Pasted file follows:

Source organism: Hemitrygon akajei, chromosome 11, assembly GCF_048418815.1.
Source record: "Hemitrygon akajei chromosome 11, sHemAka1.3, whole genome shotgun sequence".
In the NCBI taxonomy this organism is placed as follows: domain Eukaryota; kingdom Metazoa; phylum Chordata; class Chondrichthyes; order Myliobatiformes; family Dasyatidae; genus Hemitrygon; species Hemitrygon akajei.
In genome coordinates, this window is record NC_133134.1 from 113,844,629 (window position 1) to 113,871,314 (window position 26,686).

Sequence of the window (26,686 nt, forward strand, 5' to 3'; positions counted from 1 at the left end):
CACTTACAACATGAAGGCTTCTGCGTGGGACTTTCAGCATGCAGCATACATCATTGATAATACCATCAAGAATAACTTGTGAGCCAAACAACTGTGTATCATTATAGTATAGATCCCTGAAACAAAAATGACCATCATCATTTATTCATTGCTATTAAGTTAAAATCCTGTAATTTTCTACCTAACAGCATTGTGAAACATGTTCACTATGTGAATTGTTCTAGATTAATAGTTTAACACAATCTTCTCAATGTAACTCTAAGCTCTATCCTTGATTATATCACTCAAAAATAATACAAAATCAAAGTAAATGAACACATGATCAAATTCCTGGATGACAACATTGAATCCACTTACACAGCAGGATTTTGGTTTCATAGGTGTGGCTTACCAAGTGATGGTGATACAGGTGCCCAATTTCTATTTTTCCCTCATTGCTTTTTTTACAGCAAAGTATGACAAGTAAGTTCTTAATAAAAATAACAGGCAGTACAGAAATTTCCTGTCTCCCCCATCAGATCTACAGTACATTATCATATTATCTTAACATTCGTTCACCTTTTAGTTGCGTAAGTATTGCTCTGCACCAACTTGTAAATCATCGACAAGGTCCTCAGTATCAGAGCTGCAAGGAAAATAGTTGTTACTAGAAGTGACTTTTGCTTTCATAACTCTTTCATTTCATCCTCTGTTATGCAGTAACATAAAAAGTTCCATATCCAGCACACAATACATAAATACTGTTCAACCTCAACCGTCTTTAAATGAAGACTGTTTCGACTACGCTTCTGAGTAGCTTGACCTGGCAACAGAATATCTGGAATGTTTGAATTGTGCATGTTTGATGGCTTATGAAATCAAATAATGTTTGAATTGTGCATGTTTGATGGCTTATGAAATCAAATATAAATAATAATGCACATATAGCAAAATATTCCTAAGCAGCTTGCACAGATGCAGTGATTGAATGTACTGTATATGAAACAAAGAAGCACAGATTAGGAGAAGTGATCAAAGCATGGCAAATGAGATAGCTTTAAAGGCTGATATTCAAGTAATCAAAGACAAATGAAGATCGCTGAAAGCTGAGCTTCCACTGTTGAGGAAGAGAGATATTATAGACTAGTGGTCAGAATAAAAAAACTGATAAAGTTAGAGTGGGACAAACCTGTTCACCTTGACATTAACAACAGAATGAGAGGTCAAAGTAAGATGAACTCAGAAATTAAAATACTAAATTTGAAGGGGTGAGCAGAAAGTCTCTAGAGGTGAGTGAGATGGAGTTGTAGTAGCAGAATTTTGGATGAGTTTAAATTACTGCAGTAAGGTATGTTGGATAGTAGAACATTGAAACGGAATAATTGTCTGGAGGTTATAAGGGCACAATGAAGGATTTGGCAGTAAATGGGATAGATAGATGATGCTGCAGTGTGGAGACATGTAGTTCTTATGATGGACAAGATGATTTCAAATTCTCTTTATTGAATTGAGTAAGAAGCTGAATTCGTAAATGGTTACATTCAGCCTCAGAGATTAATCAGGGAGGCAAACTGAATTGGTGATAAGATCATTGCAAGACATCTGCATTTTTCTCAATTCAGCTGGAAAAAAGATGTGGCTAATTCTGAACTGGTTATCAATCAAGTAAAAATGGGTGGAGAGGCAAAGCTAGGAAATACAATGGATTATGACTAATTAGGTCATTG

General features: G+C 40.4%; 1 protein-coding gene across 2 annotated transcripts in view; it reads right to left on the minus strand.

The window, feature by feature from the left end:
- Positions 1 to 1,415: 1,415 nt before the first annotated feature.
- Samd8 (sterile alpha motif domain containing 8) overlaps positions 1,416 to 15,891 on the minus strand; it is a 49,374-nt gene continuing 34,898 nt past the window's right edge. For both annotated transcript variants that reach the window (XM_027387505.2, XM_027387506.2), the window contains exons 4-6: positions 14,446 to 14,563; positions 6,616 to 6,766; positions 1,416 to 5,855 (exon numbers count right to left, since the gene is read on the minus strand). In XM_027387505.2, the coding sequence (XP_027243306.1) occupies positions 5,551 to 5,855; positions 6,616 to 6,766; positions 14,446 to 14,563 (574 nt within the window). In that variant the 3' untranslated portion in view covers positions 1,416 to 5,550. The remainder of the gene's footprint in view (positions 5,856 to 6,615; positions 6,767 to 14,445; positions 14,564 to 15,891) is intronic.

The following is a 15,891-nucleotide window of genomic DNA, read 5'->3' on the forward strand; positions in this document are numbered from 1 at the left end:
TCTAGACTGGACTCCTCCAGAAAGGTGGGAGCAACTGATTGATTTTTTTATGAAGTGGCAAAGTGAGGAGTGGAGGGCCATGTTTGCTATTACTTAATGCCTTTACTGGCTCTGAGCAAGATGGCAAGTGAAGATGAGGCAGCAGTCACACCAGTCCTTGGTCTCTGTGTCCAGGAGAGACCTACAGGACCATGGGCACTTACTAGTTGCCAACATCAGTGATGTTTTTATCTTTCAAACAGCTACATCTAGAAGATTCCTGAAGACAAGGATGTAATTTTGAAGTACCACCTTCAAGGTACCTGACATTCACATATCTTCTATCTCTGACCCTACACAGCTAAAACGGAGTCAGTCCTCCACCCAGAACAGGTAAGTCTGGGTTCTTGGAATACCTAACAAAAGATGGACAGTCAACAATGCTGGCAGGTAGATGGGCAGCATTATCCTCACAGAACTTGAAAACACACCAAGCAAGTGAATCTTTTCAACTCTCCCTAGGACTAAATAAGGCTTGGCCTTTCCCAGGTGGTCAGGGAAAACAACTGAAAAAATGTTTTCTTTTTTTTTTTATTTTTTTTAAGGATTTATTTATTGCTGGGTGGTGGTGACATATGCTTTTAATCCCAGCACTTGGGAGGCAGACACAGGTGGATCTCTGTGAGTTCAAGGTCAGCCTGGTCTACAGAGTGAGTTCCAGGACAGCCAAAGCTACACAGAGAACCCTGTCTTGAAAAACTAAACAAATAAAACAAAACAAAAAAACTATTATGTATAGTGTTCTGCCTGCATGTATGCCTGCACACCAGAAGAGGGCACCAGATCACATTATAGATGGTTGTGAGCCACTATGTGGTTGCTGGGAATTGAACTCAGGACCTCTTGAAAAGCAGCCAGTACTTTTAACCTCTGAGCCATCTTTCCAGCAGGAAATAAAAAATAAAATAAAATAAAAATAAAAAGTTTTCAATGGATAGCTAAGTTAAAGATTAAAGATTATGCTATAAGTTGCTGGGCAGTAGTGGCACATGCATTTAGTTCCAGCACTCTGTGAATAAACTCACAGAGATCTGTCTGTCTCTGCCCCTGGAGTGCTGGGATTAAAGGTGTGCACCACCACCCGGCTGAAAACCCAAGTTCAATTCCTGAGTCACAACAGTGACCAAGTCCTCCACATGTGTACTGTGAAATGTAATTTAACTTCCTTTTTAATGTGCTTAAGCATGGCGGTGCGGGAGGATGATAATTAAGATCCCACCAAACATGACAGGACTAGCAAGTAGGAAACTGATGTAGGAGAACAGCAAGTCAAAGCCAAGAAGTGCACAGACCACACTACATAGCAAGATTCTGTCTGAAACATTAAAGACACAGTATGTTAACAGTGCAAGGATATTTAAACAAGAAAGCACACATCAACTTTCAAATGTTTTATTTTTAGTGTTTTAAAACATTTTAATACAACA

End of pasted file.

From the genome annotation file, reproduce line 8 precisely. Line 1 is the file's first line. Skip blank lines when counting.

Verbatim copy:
The window, feature by feature from the left end: